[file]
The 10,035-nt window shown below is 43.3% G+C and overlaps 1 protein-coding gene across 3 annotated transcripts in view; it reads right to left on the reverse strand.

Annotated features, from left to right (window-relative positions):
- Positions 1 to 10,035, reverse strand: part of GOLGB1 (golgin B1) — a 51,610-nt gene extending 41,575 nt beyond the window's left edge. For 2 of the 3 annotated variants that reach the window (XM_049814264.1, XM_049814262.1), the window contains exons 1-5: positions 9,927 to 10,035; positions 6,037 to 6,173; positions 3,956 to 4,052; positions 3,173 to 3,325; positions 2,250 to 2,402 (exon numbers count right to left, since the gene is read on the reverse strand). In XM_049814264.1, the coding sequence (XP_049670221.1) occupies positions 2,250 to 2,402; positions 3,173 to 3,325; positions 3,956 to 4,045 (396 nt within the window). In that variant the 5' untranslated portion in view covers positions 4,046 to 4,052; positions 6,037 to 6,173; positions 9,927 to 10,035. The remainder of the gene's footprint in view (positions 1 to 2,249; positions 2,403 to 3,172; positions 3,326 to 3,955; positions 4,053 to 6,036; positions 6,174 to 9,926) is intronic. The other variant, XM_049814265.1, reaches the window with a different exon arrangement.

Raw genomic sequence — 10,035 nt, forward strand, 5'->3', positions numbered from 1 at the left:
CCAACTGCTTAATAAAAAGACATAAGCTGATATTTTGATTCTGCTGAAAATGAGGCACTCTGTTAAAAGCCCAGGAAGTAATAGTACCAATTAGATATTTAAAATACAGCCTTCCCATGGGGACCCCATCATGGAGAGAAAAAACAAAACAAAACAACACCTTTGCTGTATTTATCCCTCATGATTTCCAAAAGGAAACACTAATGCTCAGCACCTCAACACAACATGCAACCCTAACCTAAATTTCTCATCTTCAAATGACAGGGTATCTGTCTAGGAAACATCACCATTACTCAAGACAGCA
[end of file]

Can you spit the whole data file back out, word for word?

The 10,035-nt window shown below is 43.3% G+C and overlaps 1 protein-coding gene across 3 annotated transcripts in view; it reads right to left on the reverse strand.

Annotated features, from left to right (window-relative positions):
- Positions 1 to 10,035, reverse strand: part of GOLGB1 (golgin B1) — a 51,610-nt gene extending 41,575 nt beyond the window's left edge. For 2 of the 3 annotated variants that reach the window (XM_049814264.1, XM_049814262.1), the window contains exons 1-5: positions 9,927 to 10,035; positions 6,037 to 6,173; positions 3,956 to 4,052; positions 3,173 to 3,325; positions 2,250 to 2,402 (exon numbers count right to left, since the gene is read on the reverse strand). In XM_049814264.1, the coding sequence (XP_049670221.1) occupies positions 2,250 to 2,402; positions 3,173 to 3,325; positions 3,956 to 4,045 (396 nt within the window). In that variant the 5' untranslated portion in view covers positions 4,046 to 4,052; positions 6,037 to 6,173; positions 9,927 to 10,035. The remainder of the gene's footprint in view (positions 1 to 2,249; positions 2,403 to 3,172; positions 3,326 to 3,955; positions 4,053 to 6,036; positions 6,174 to 9,926) is intronic. The other variant, XM_049814265.1, reaches the window with a different exon arrangement.

Raw genomic sequence — 10,035 nt, forward strand, 5'->3', positions numbered from 1 at the left:
CCAACTGCTTAATAAAAAGACATAAGCTGATATTTTGATTCTGCTGAAAATGAGGCACTCTGTTAAAAGCCCAGGAAGTAATAGTACCAATTAGATATTTAAAATACAGCCTTCCCATGGGGACCCCATCATGGAGAGAAAAAACAAAACAAAACAACACCTTTGCTGTATTTATCCCTCATGATTTCCAAAAGGAAACACTAATGCTCAGCACCTCAACACAACATGCAACCCTAACCTAAATTTCTCATCTTCAAATGACAGGGTATCTGTCTAGGAAACATCACCATTACTCAAGACAGCA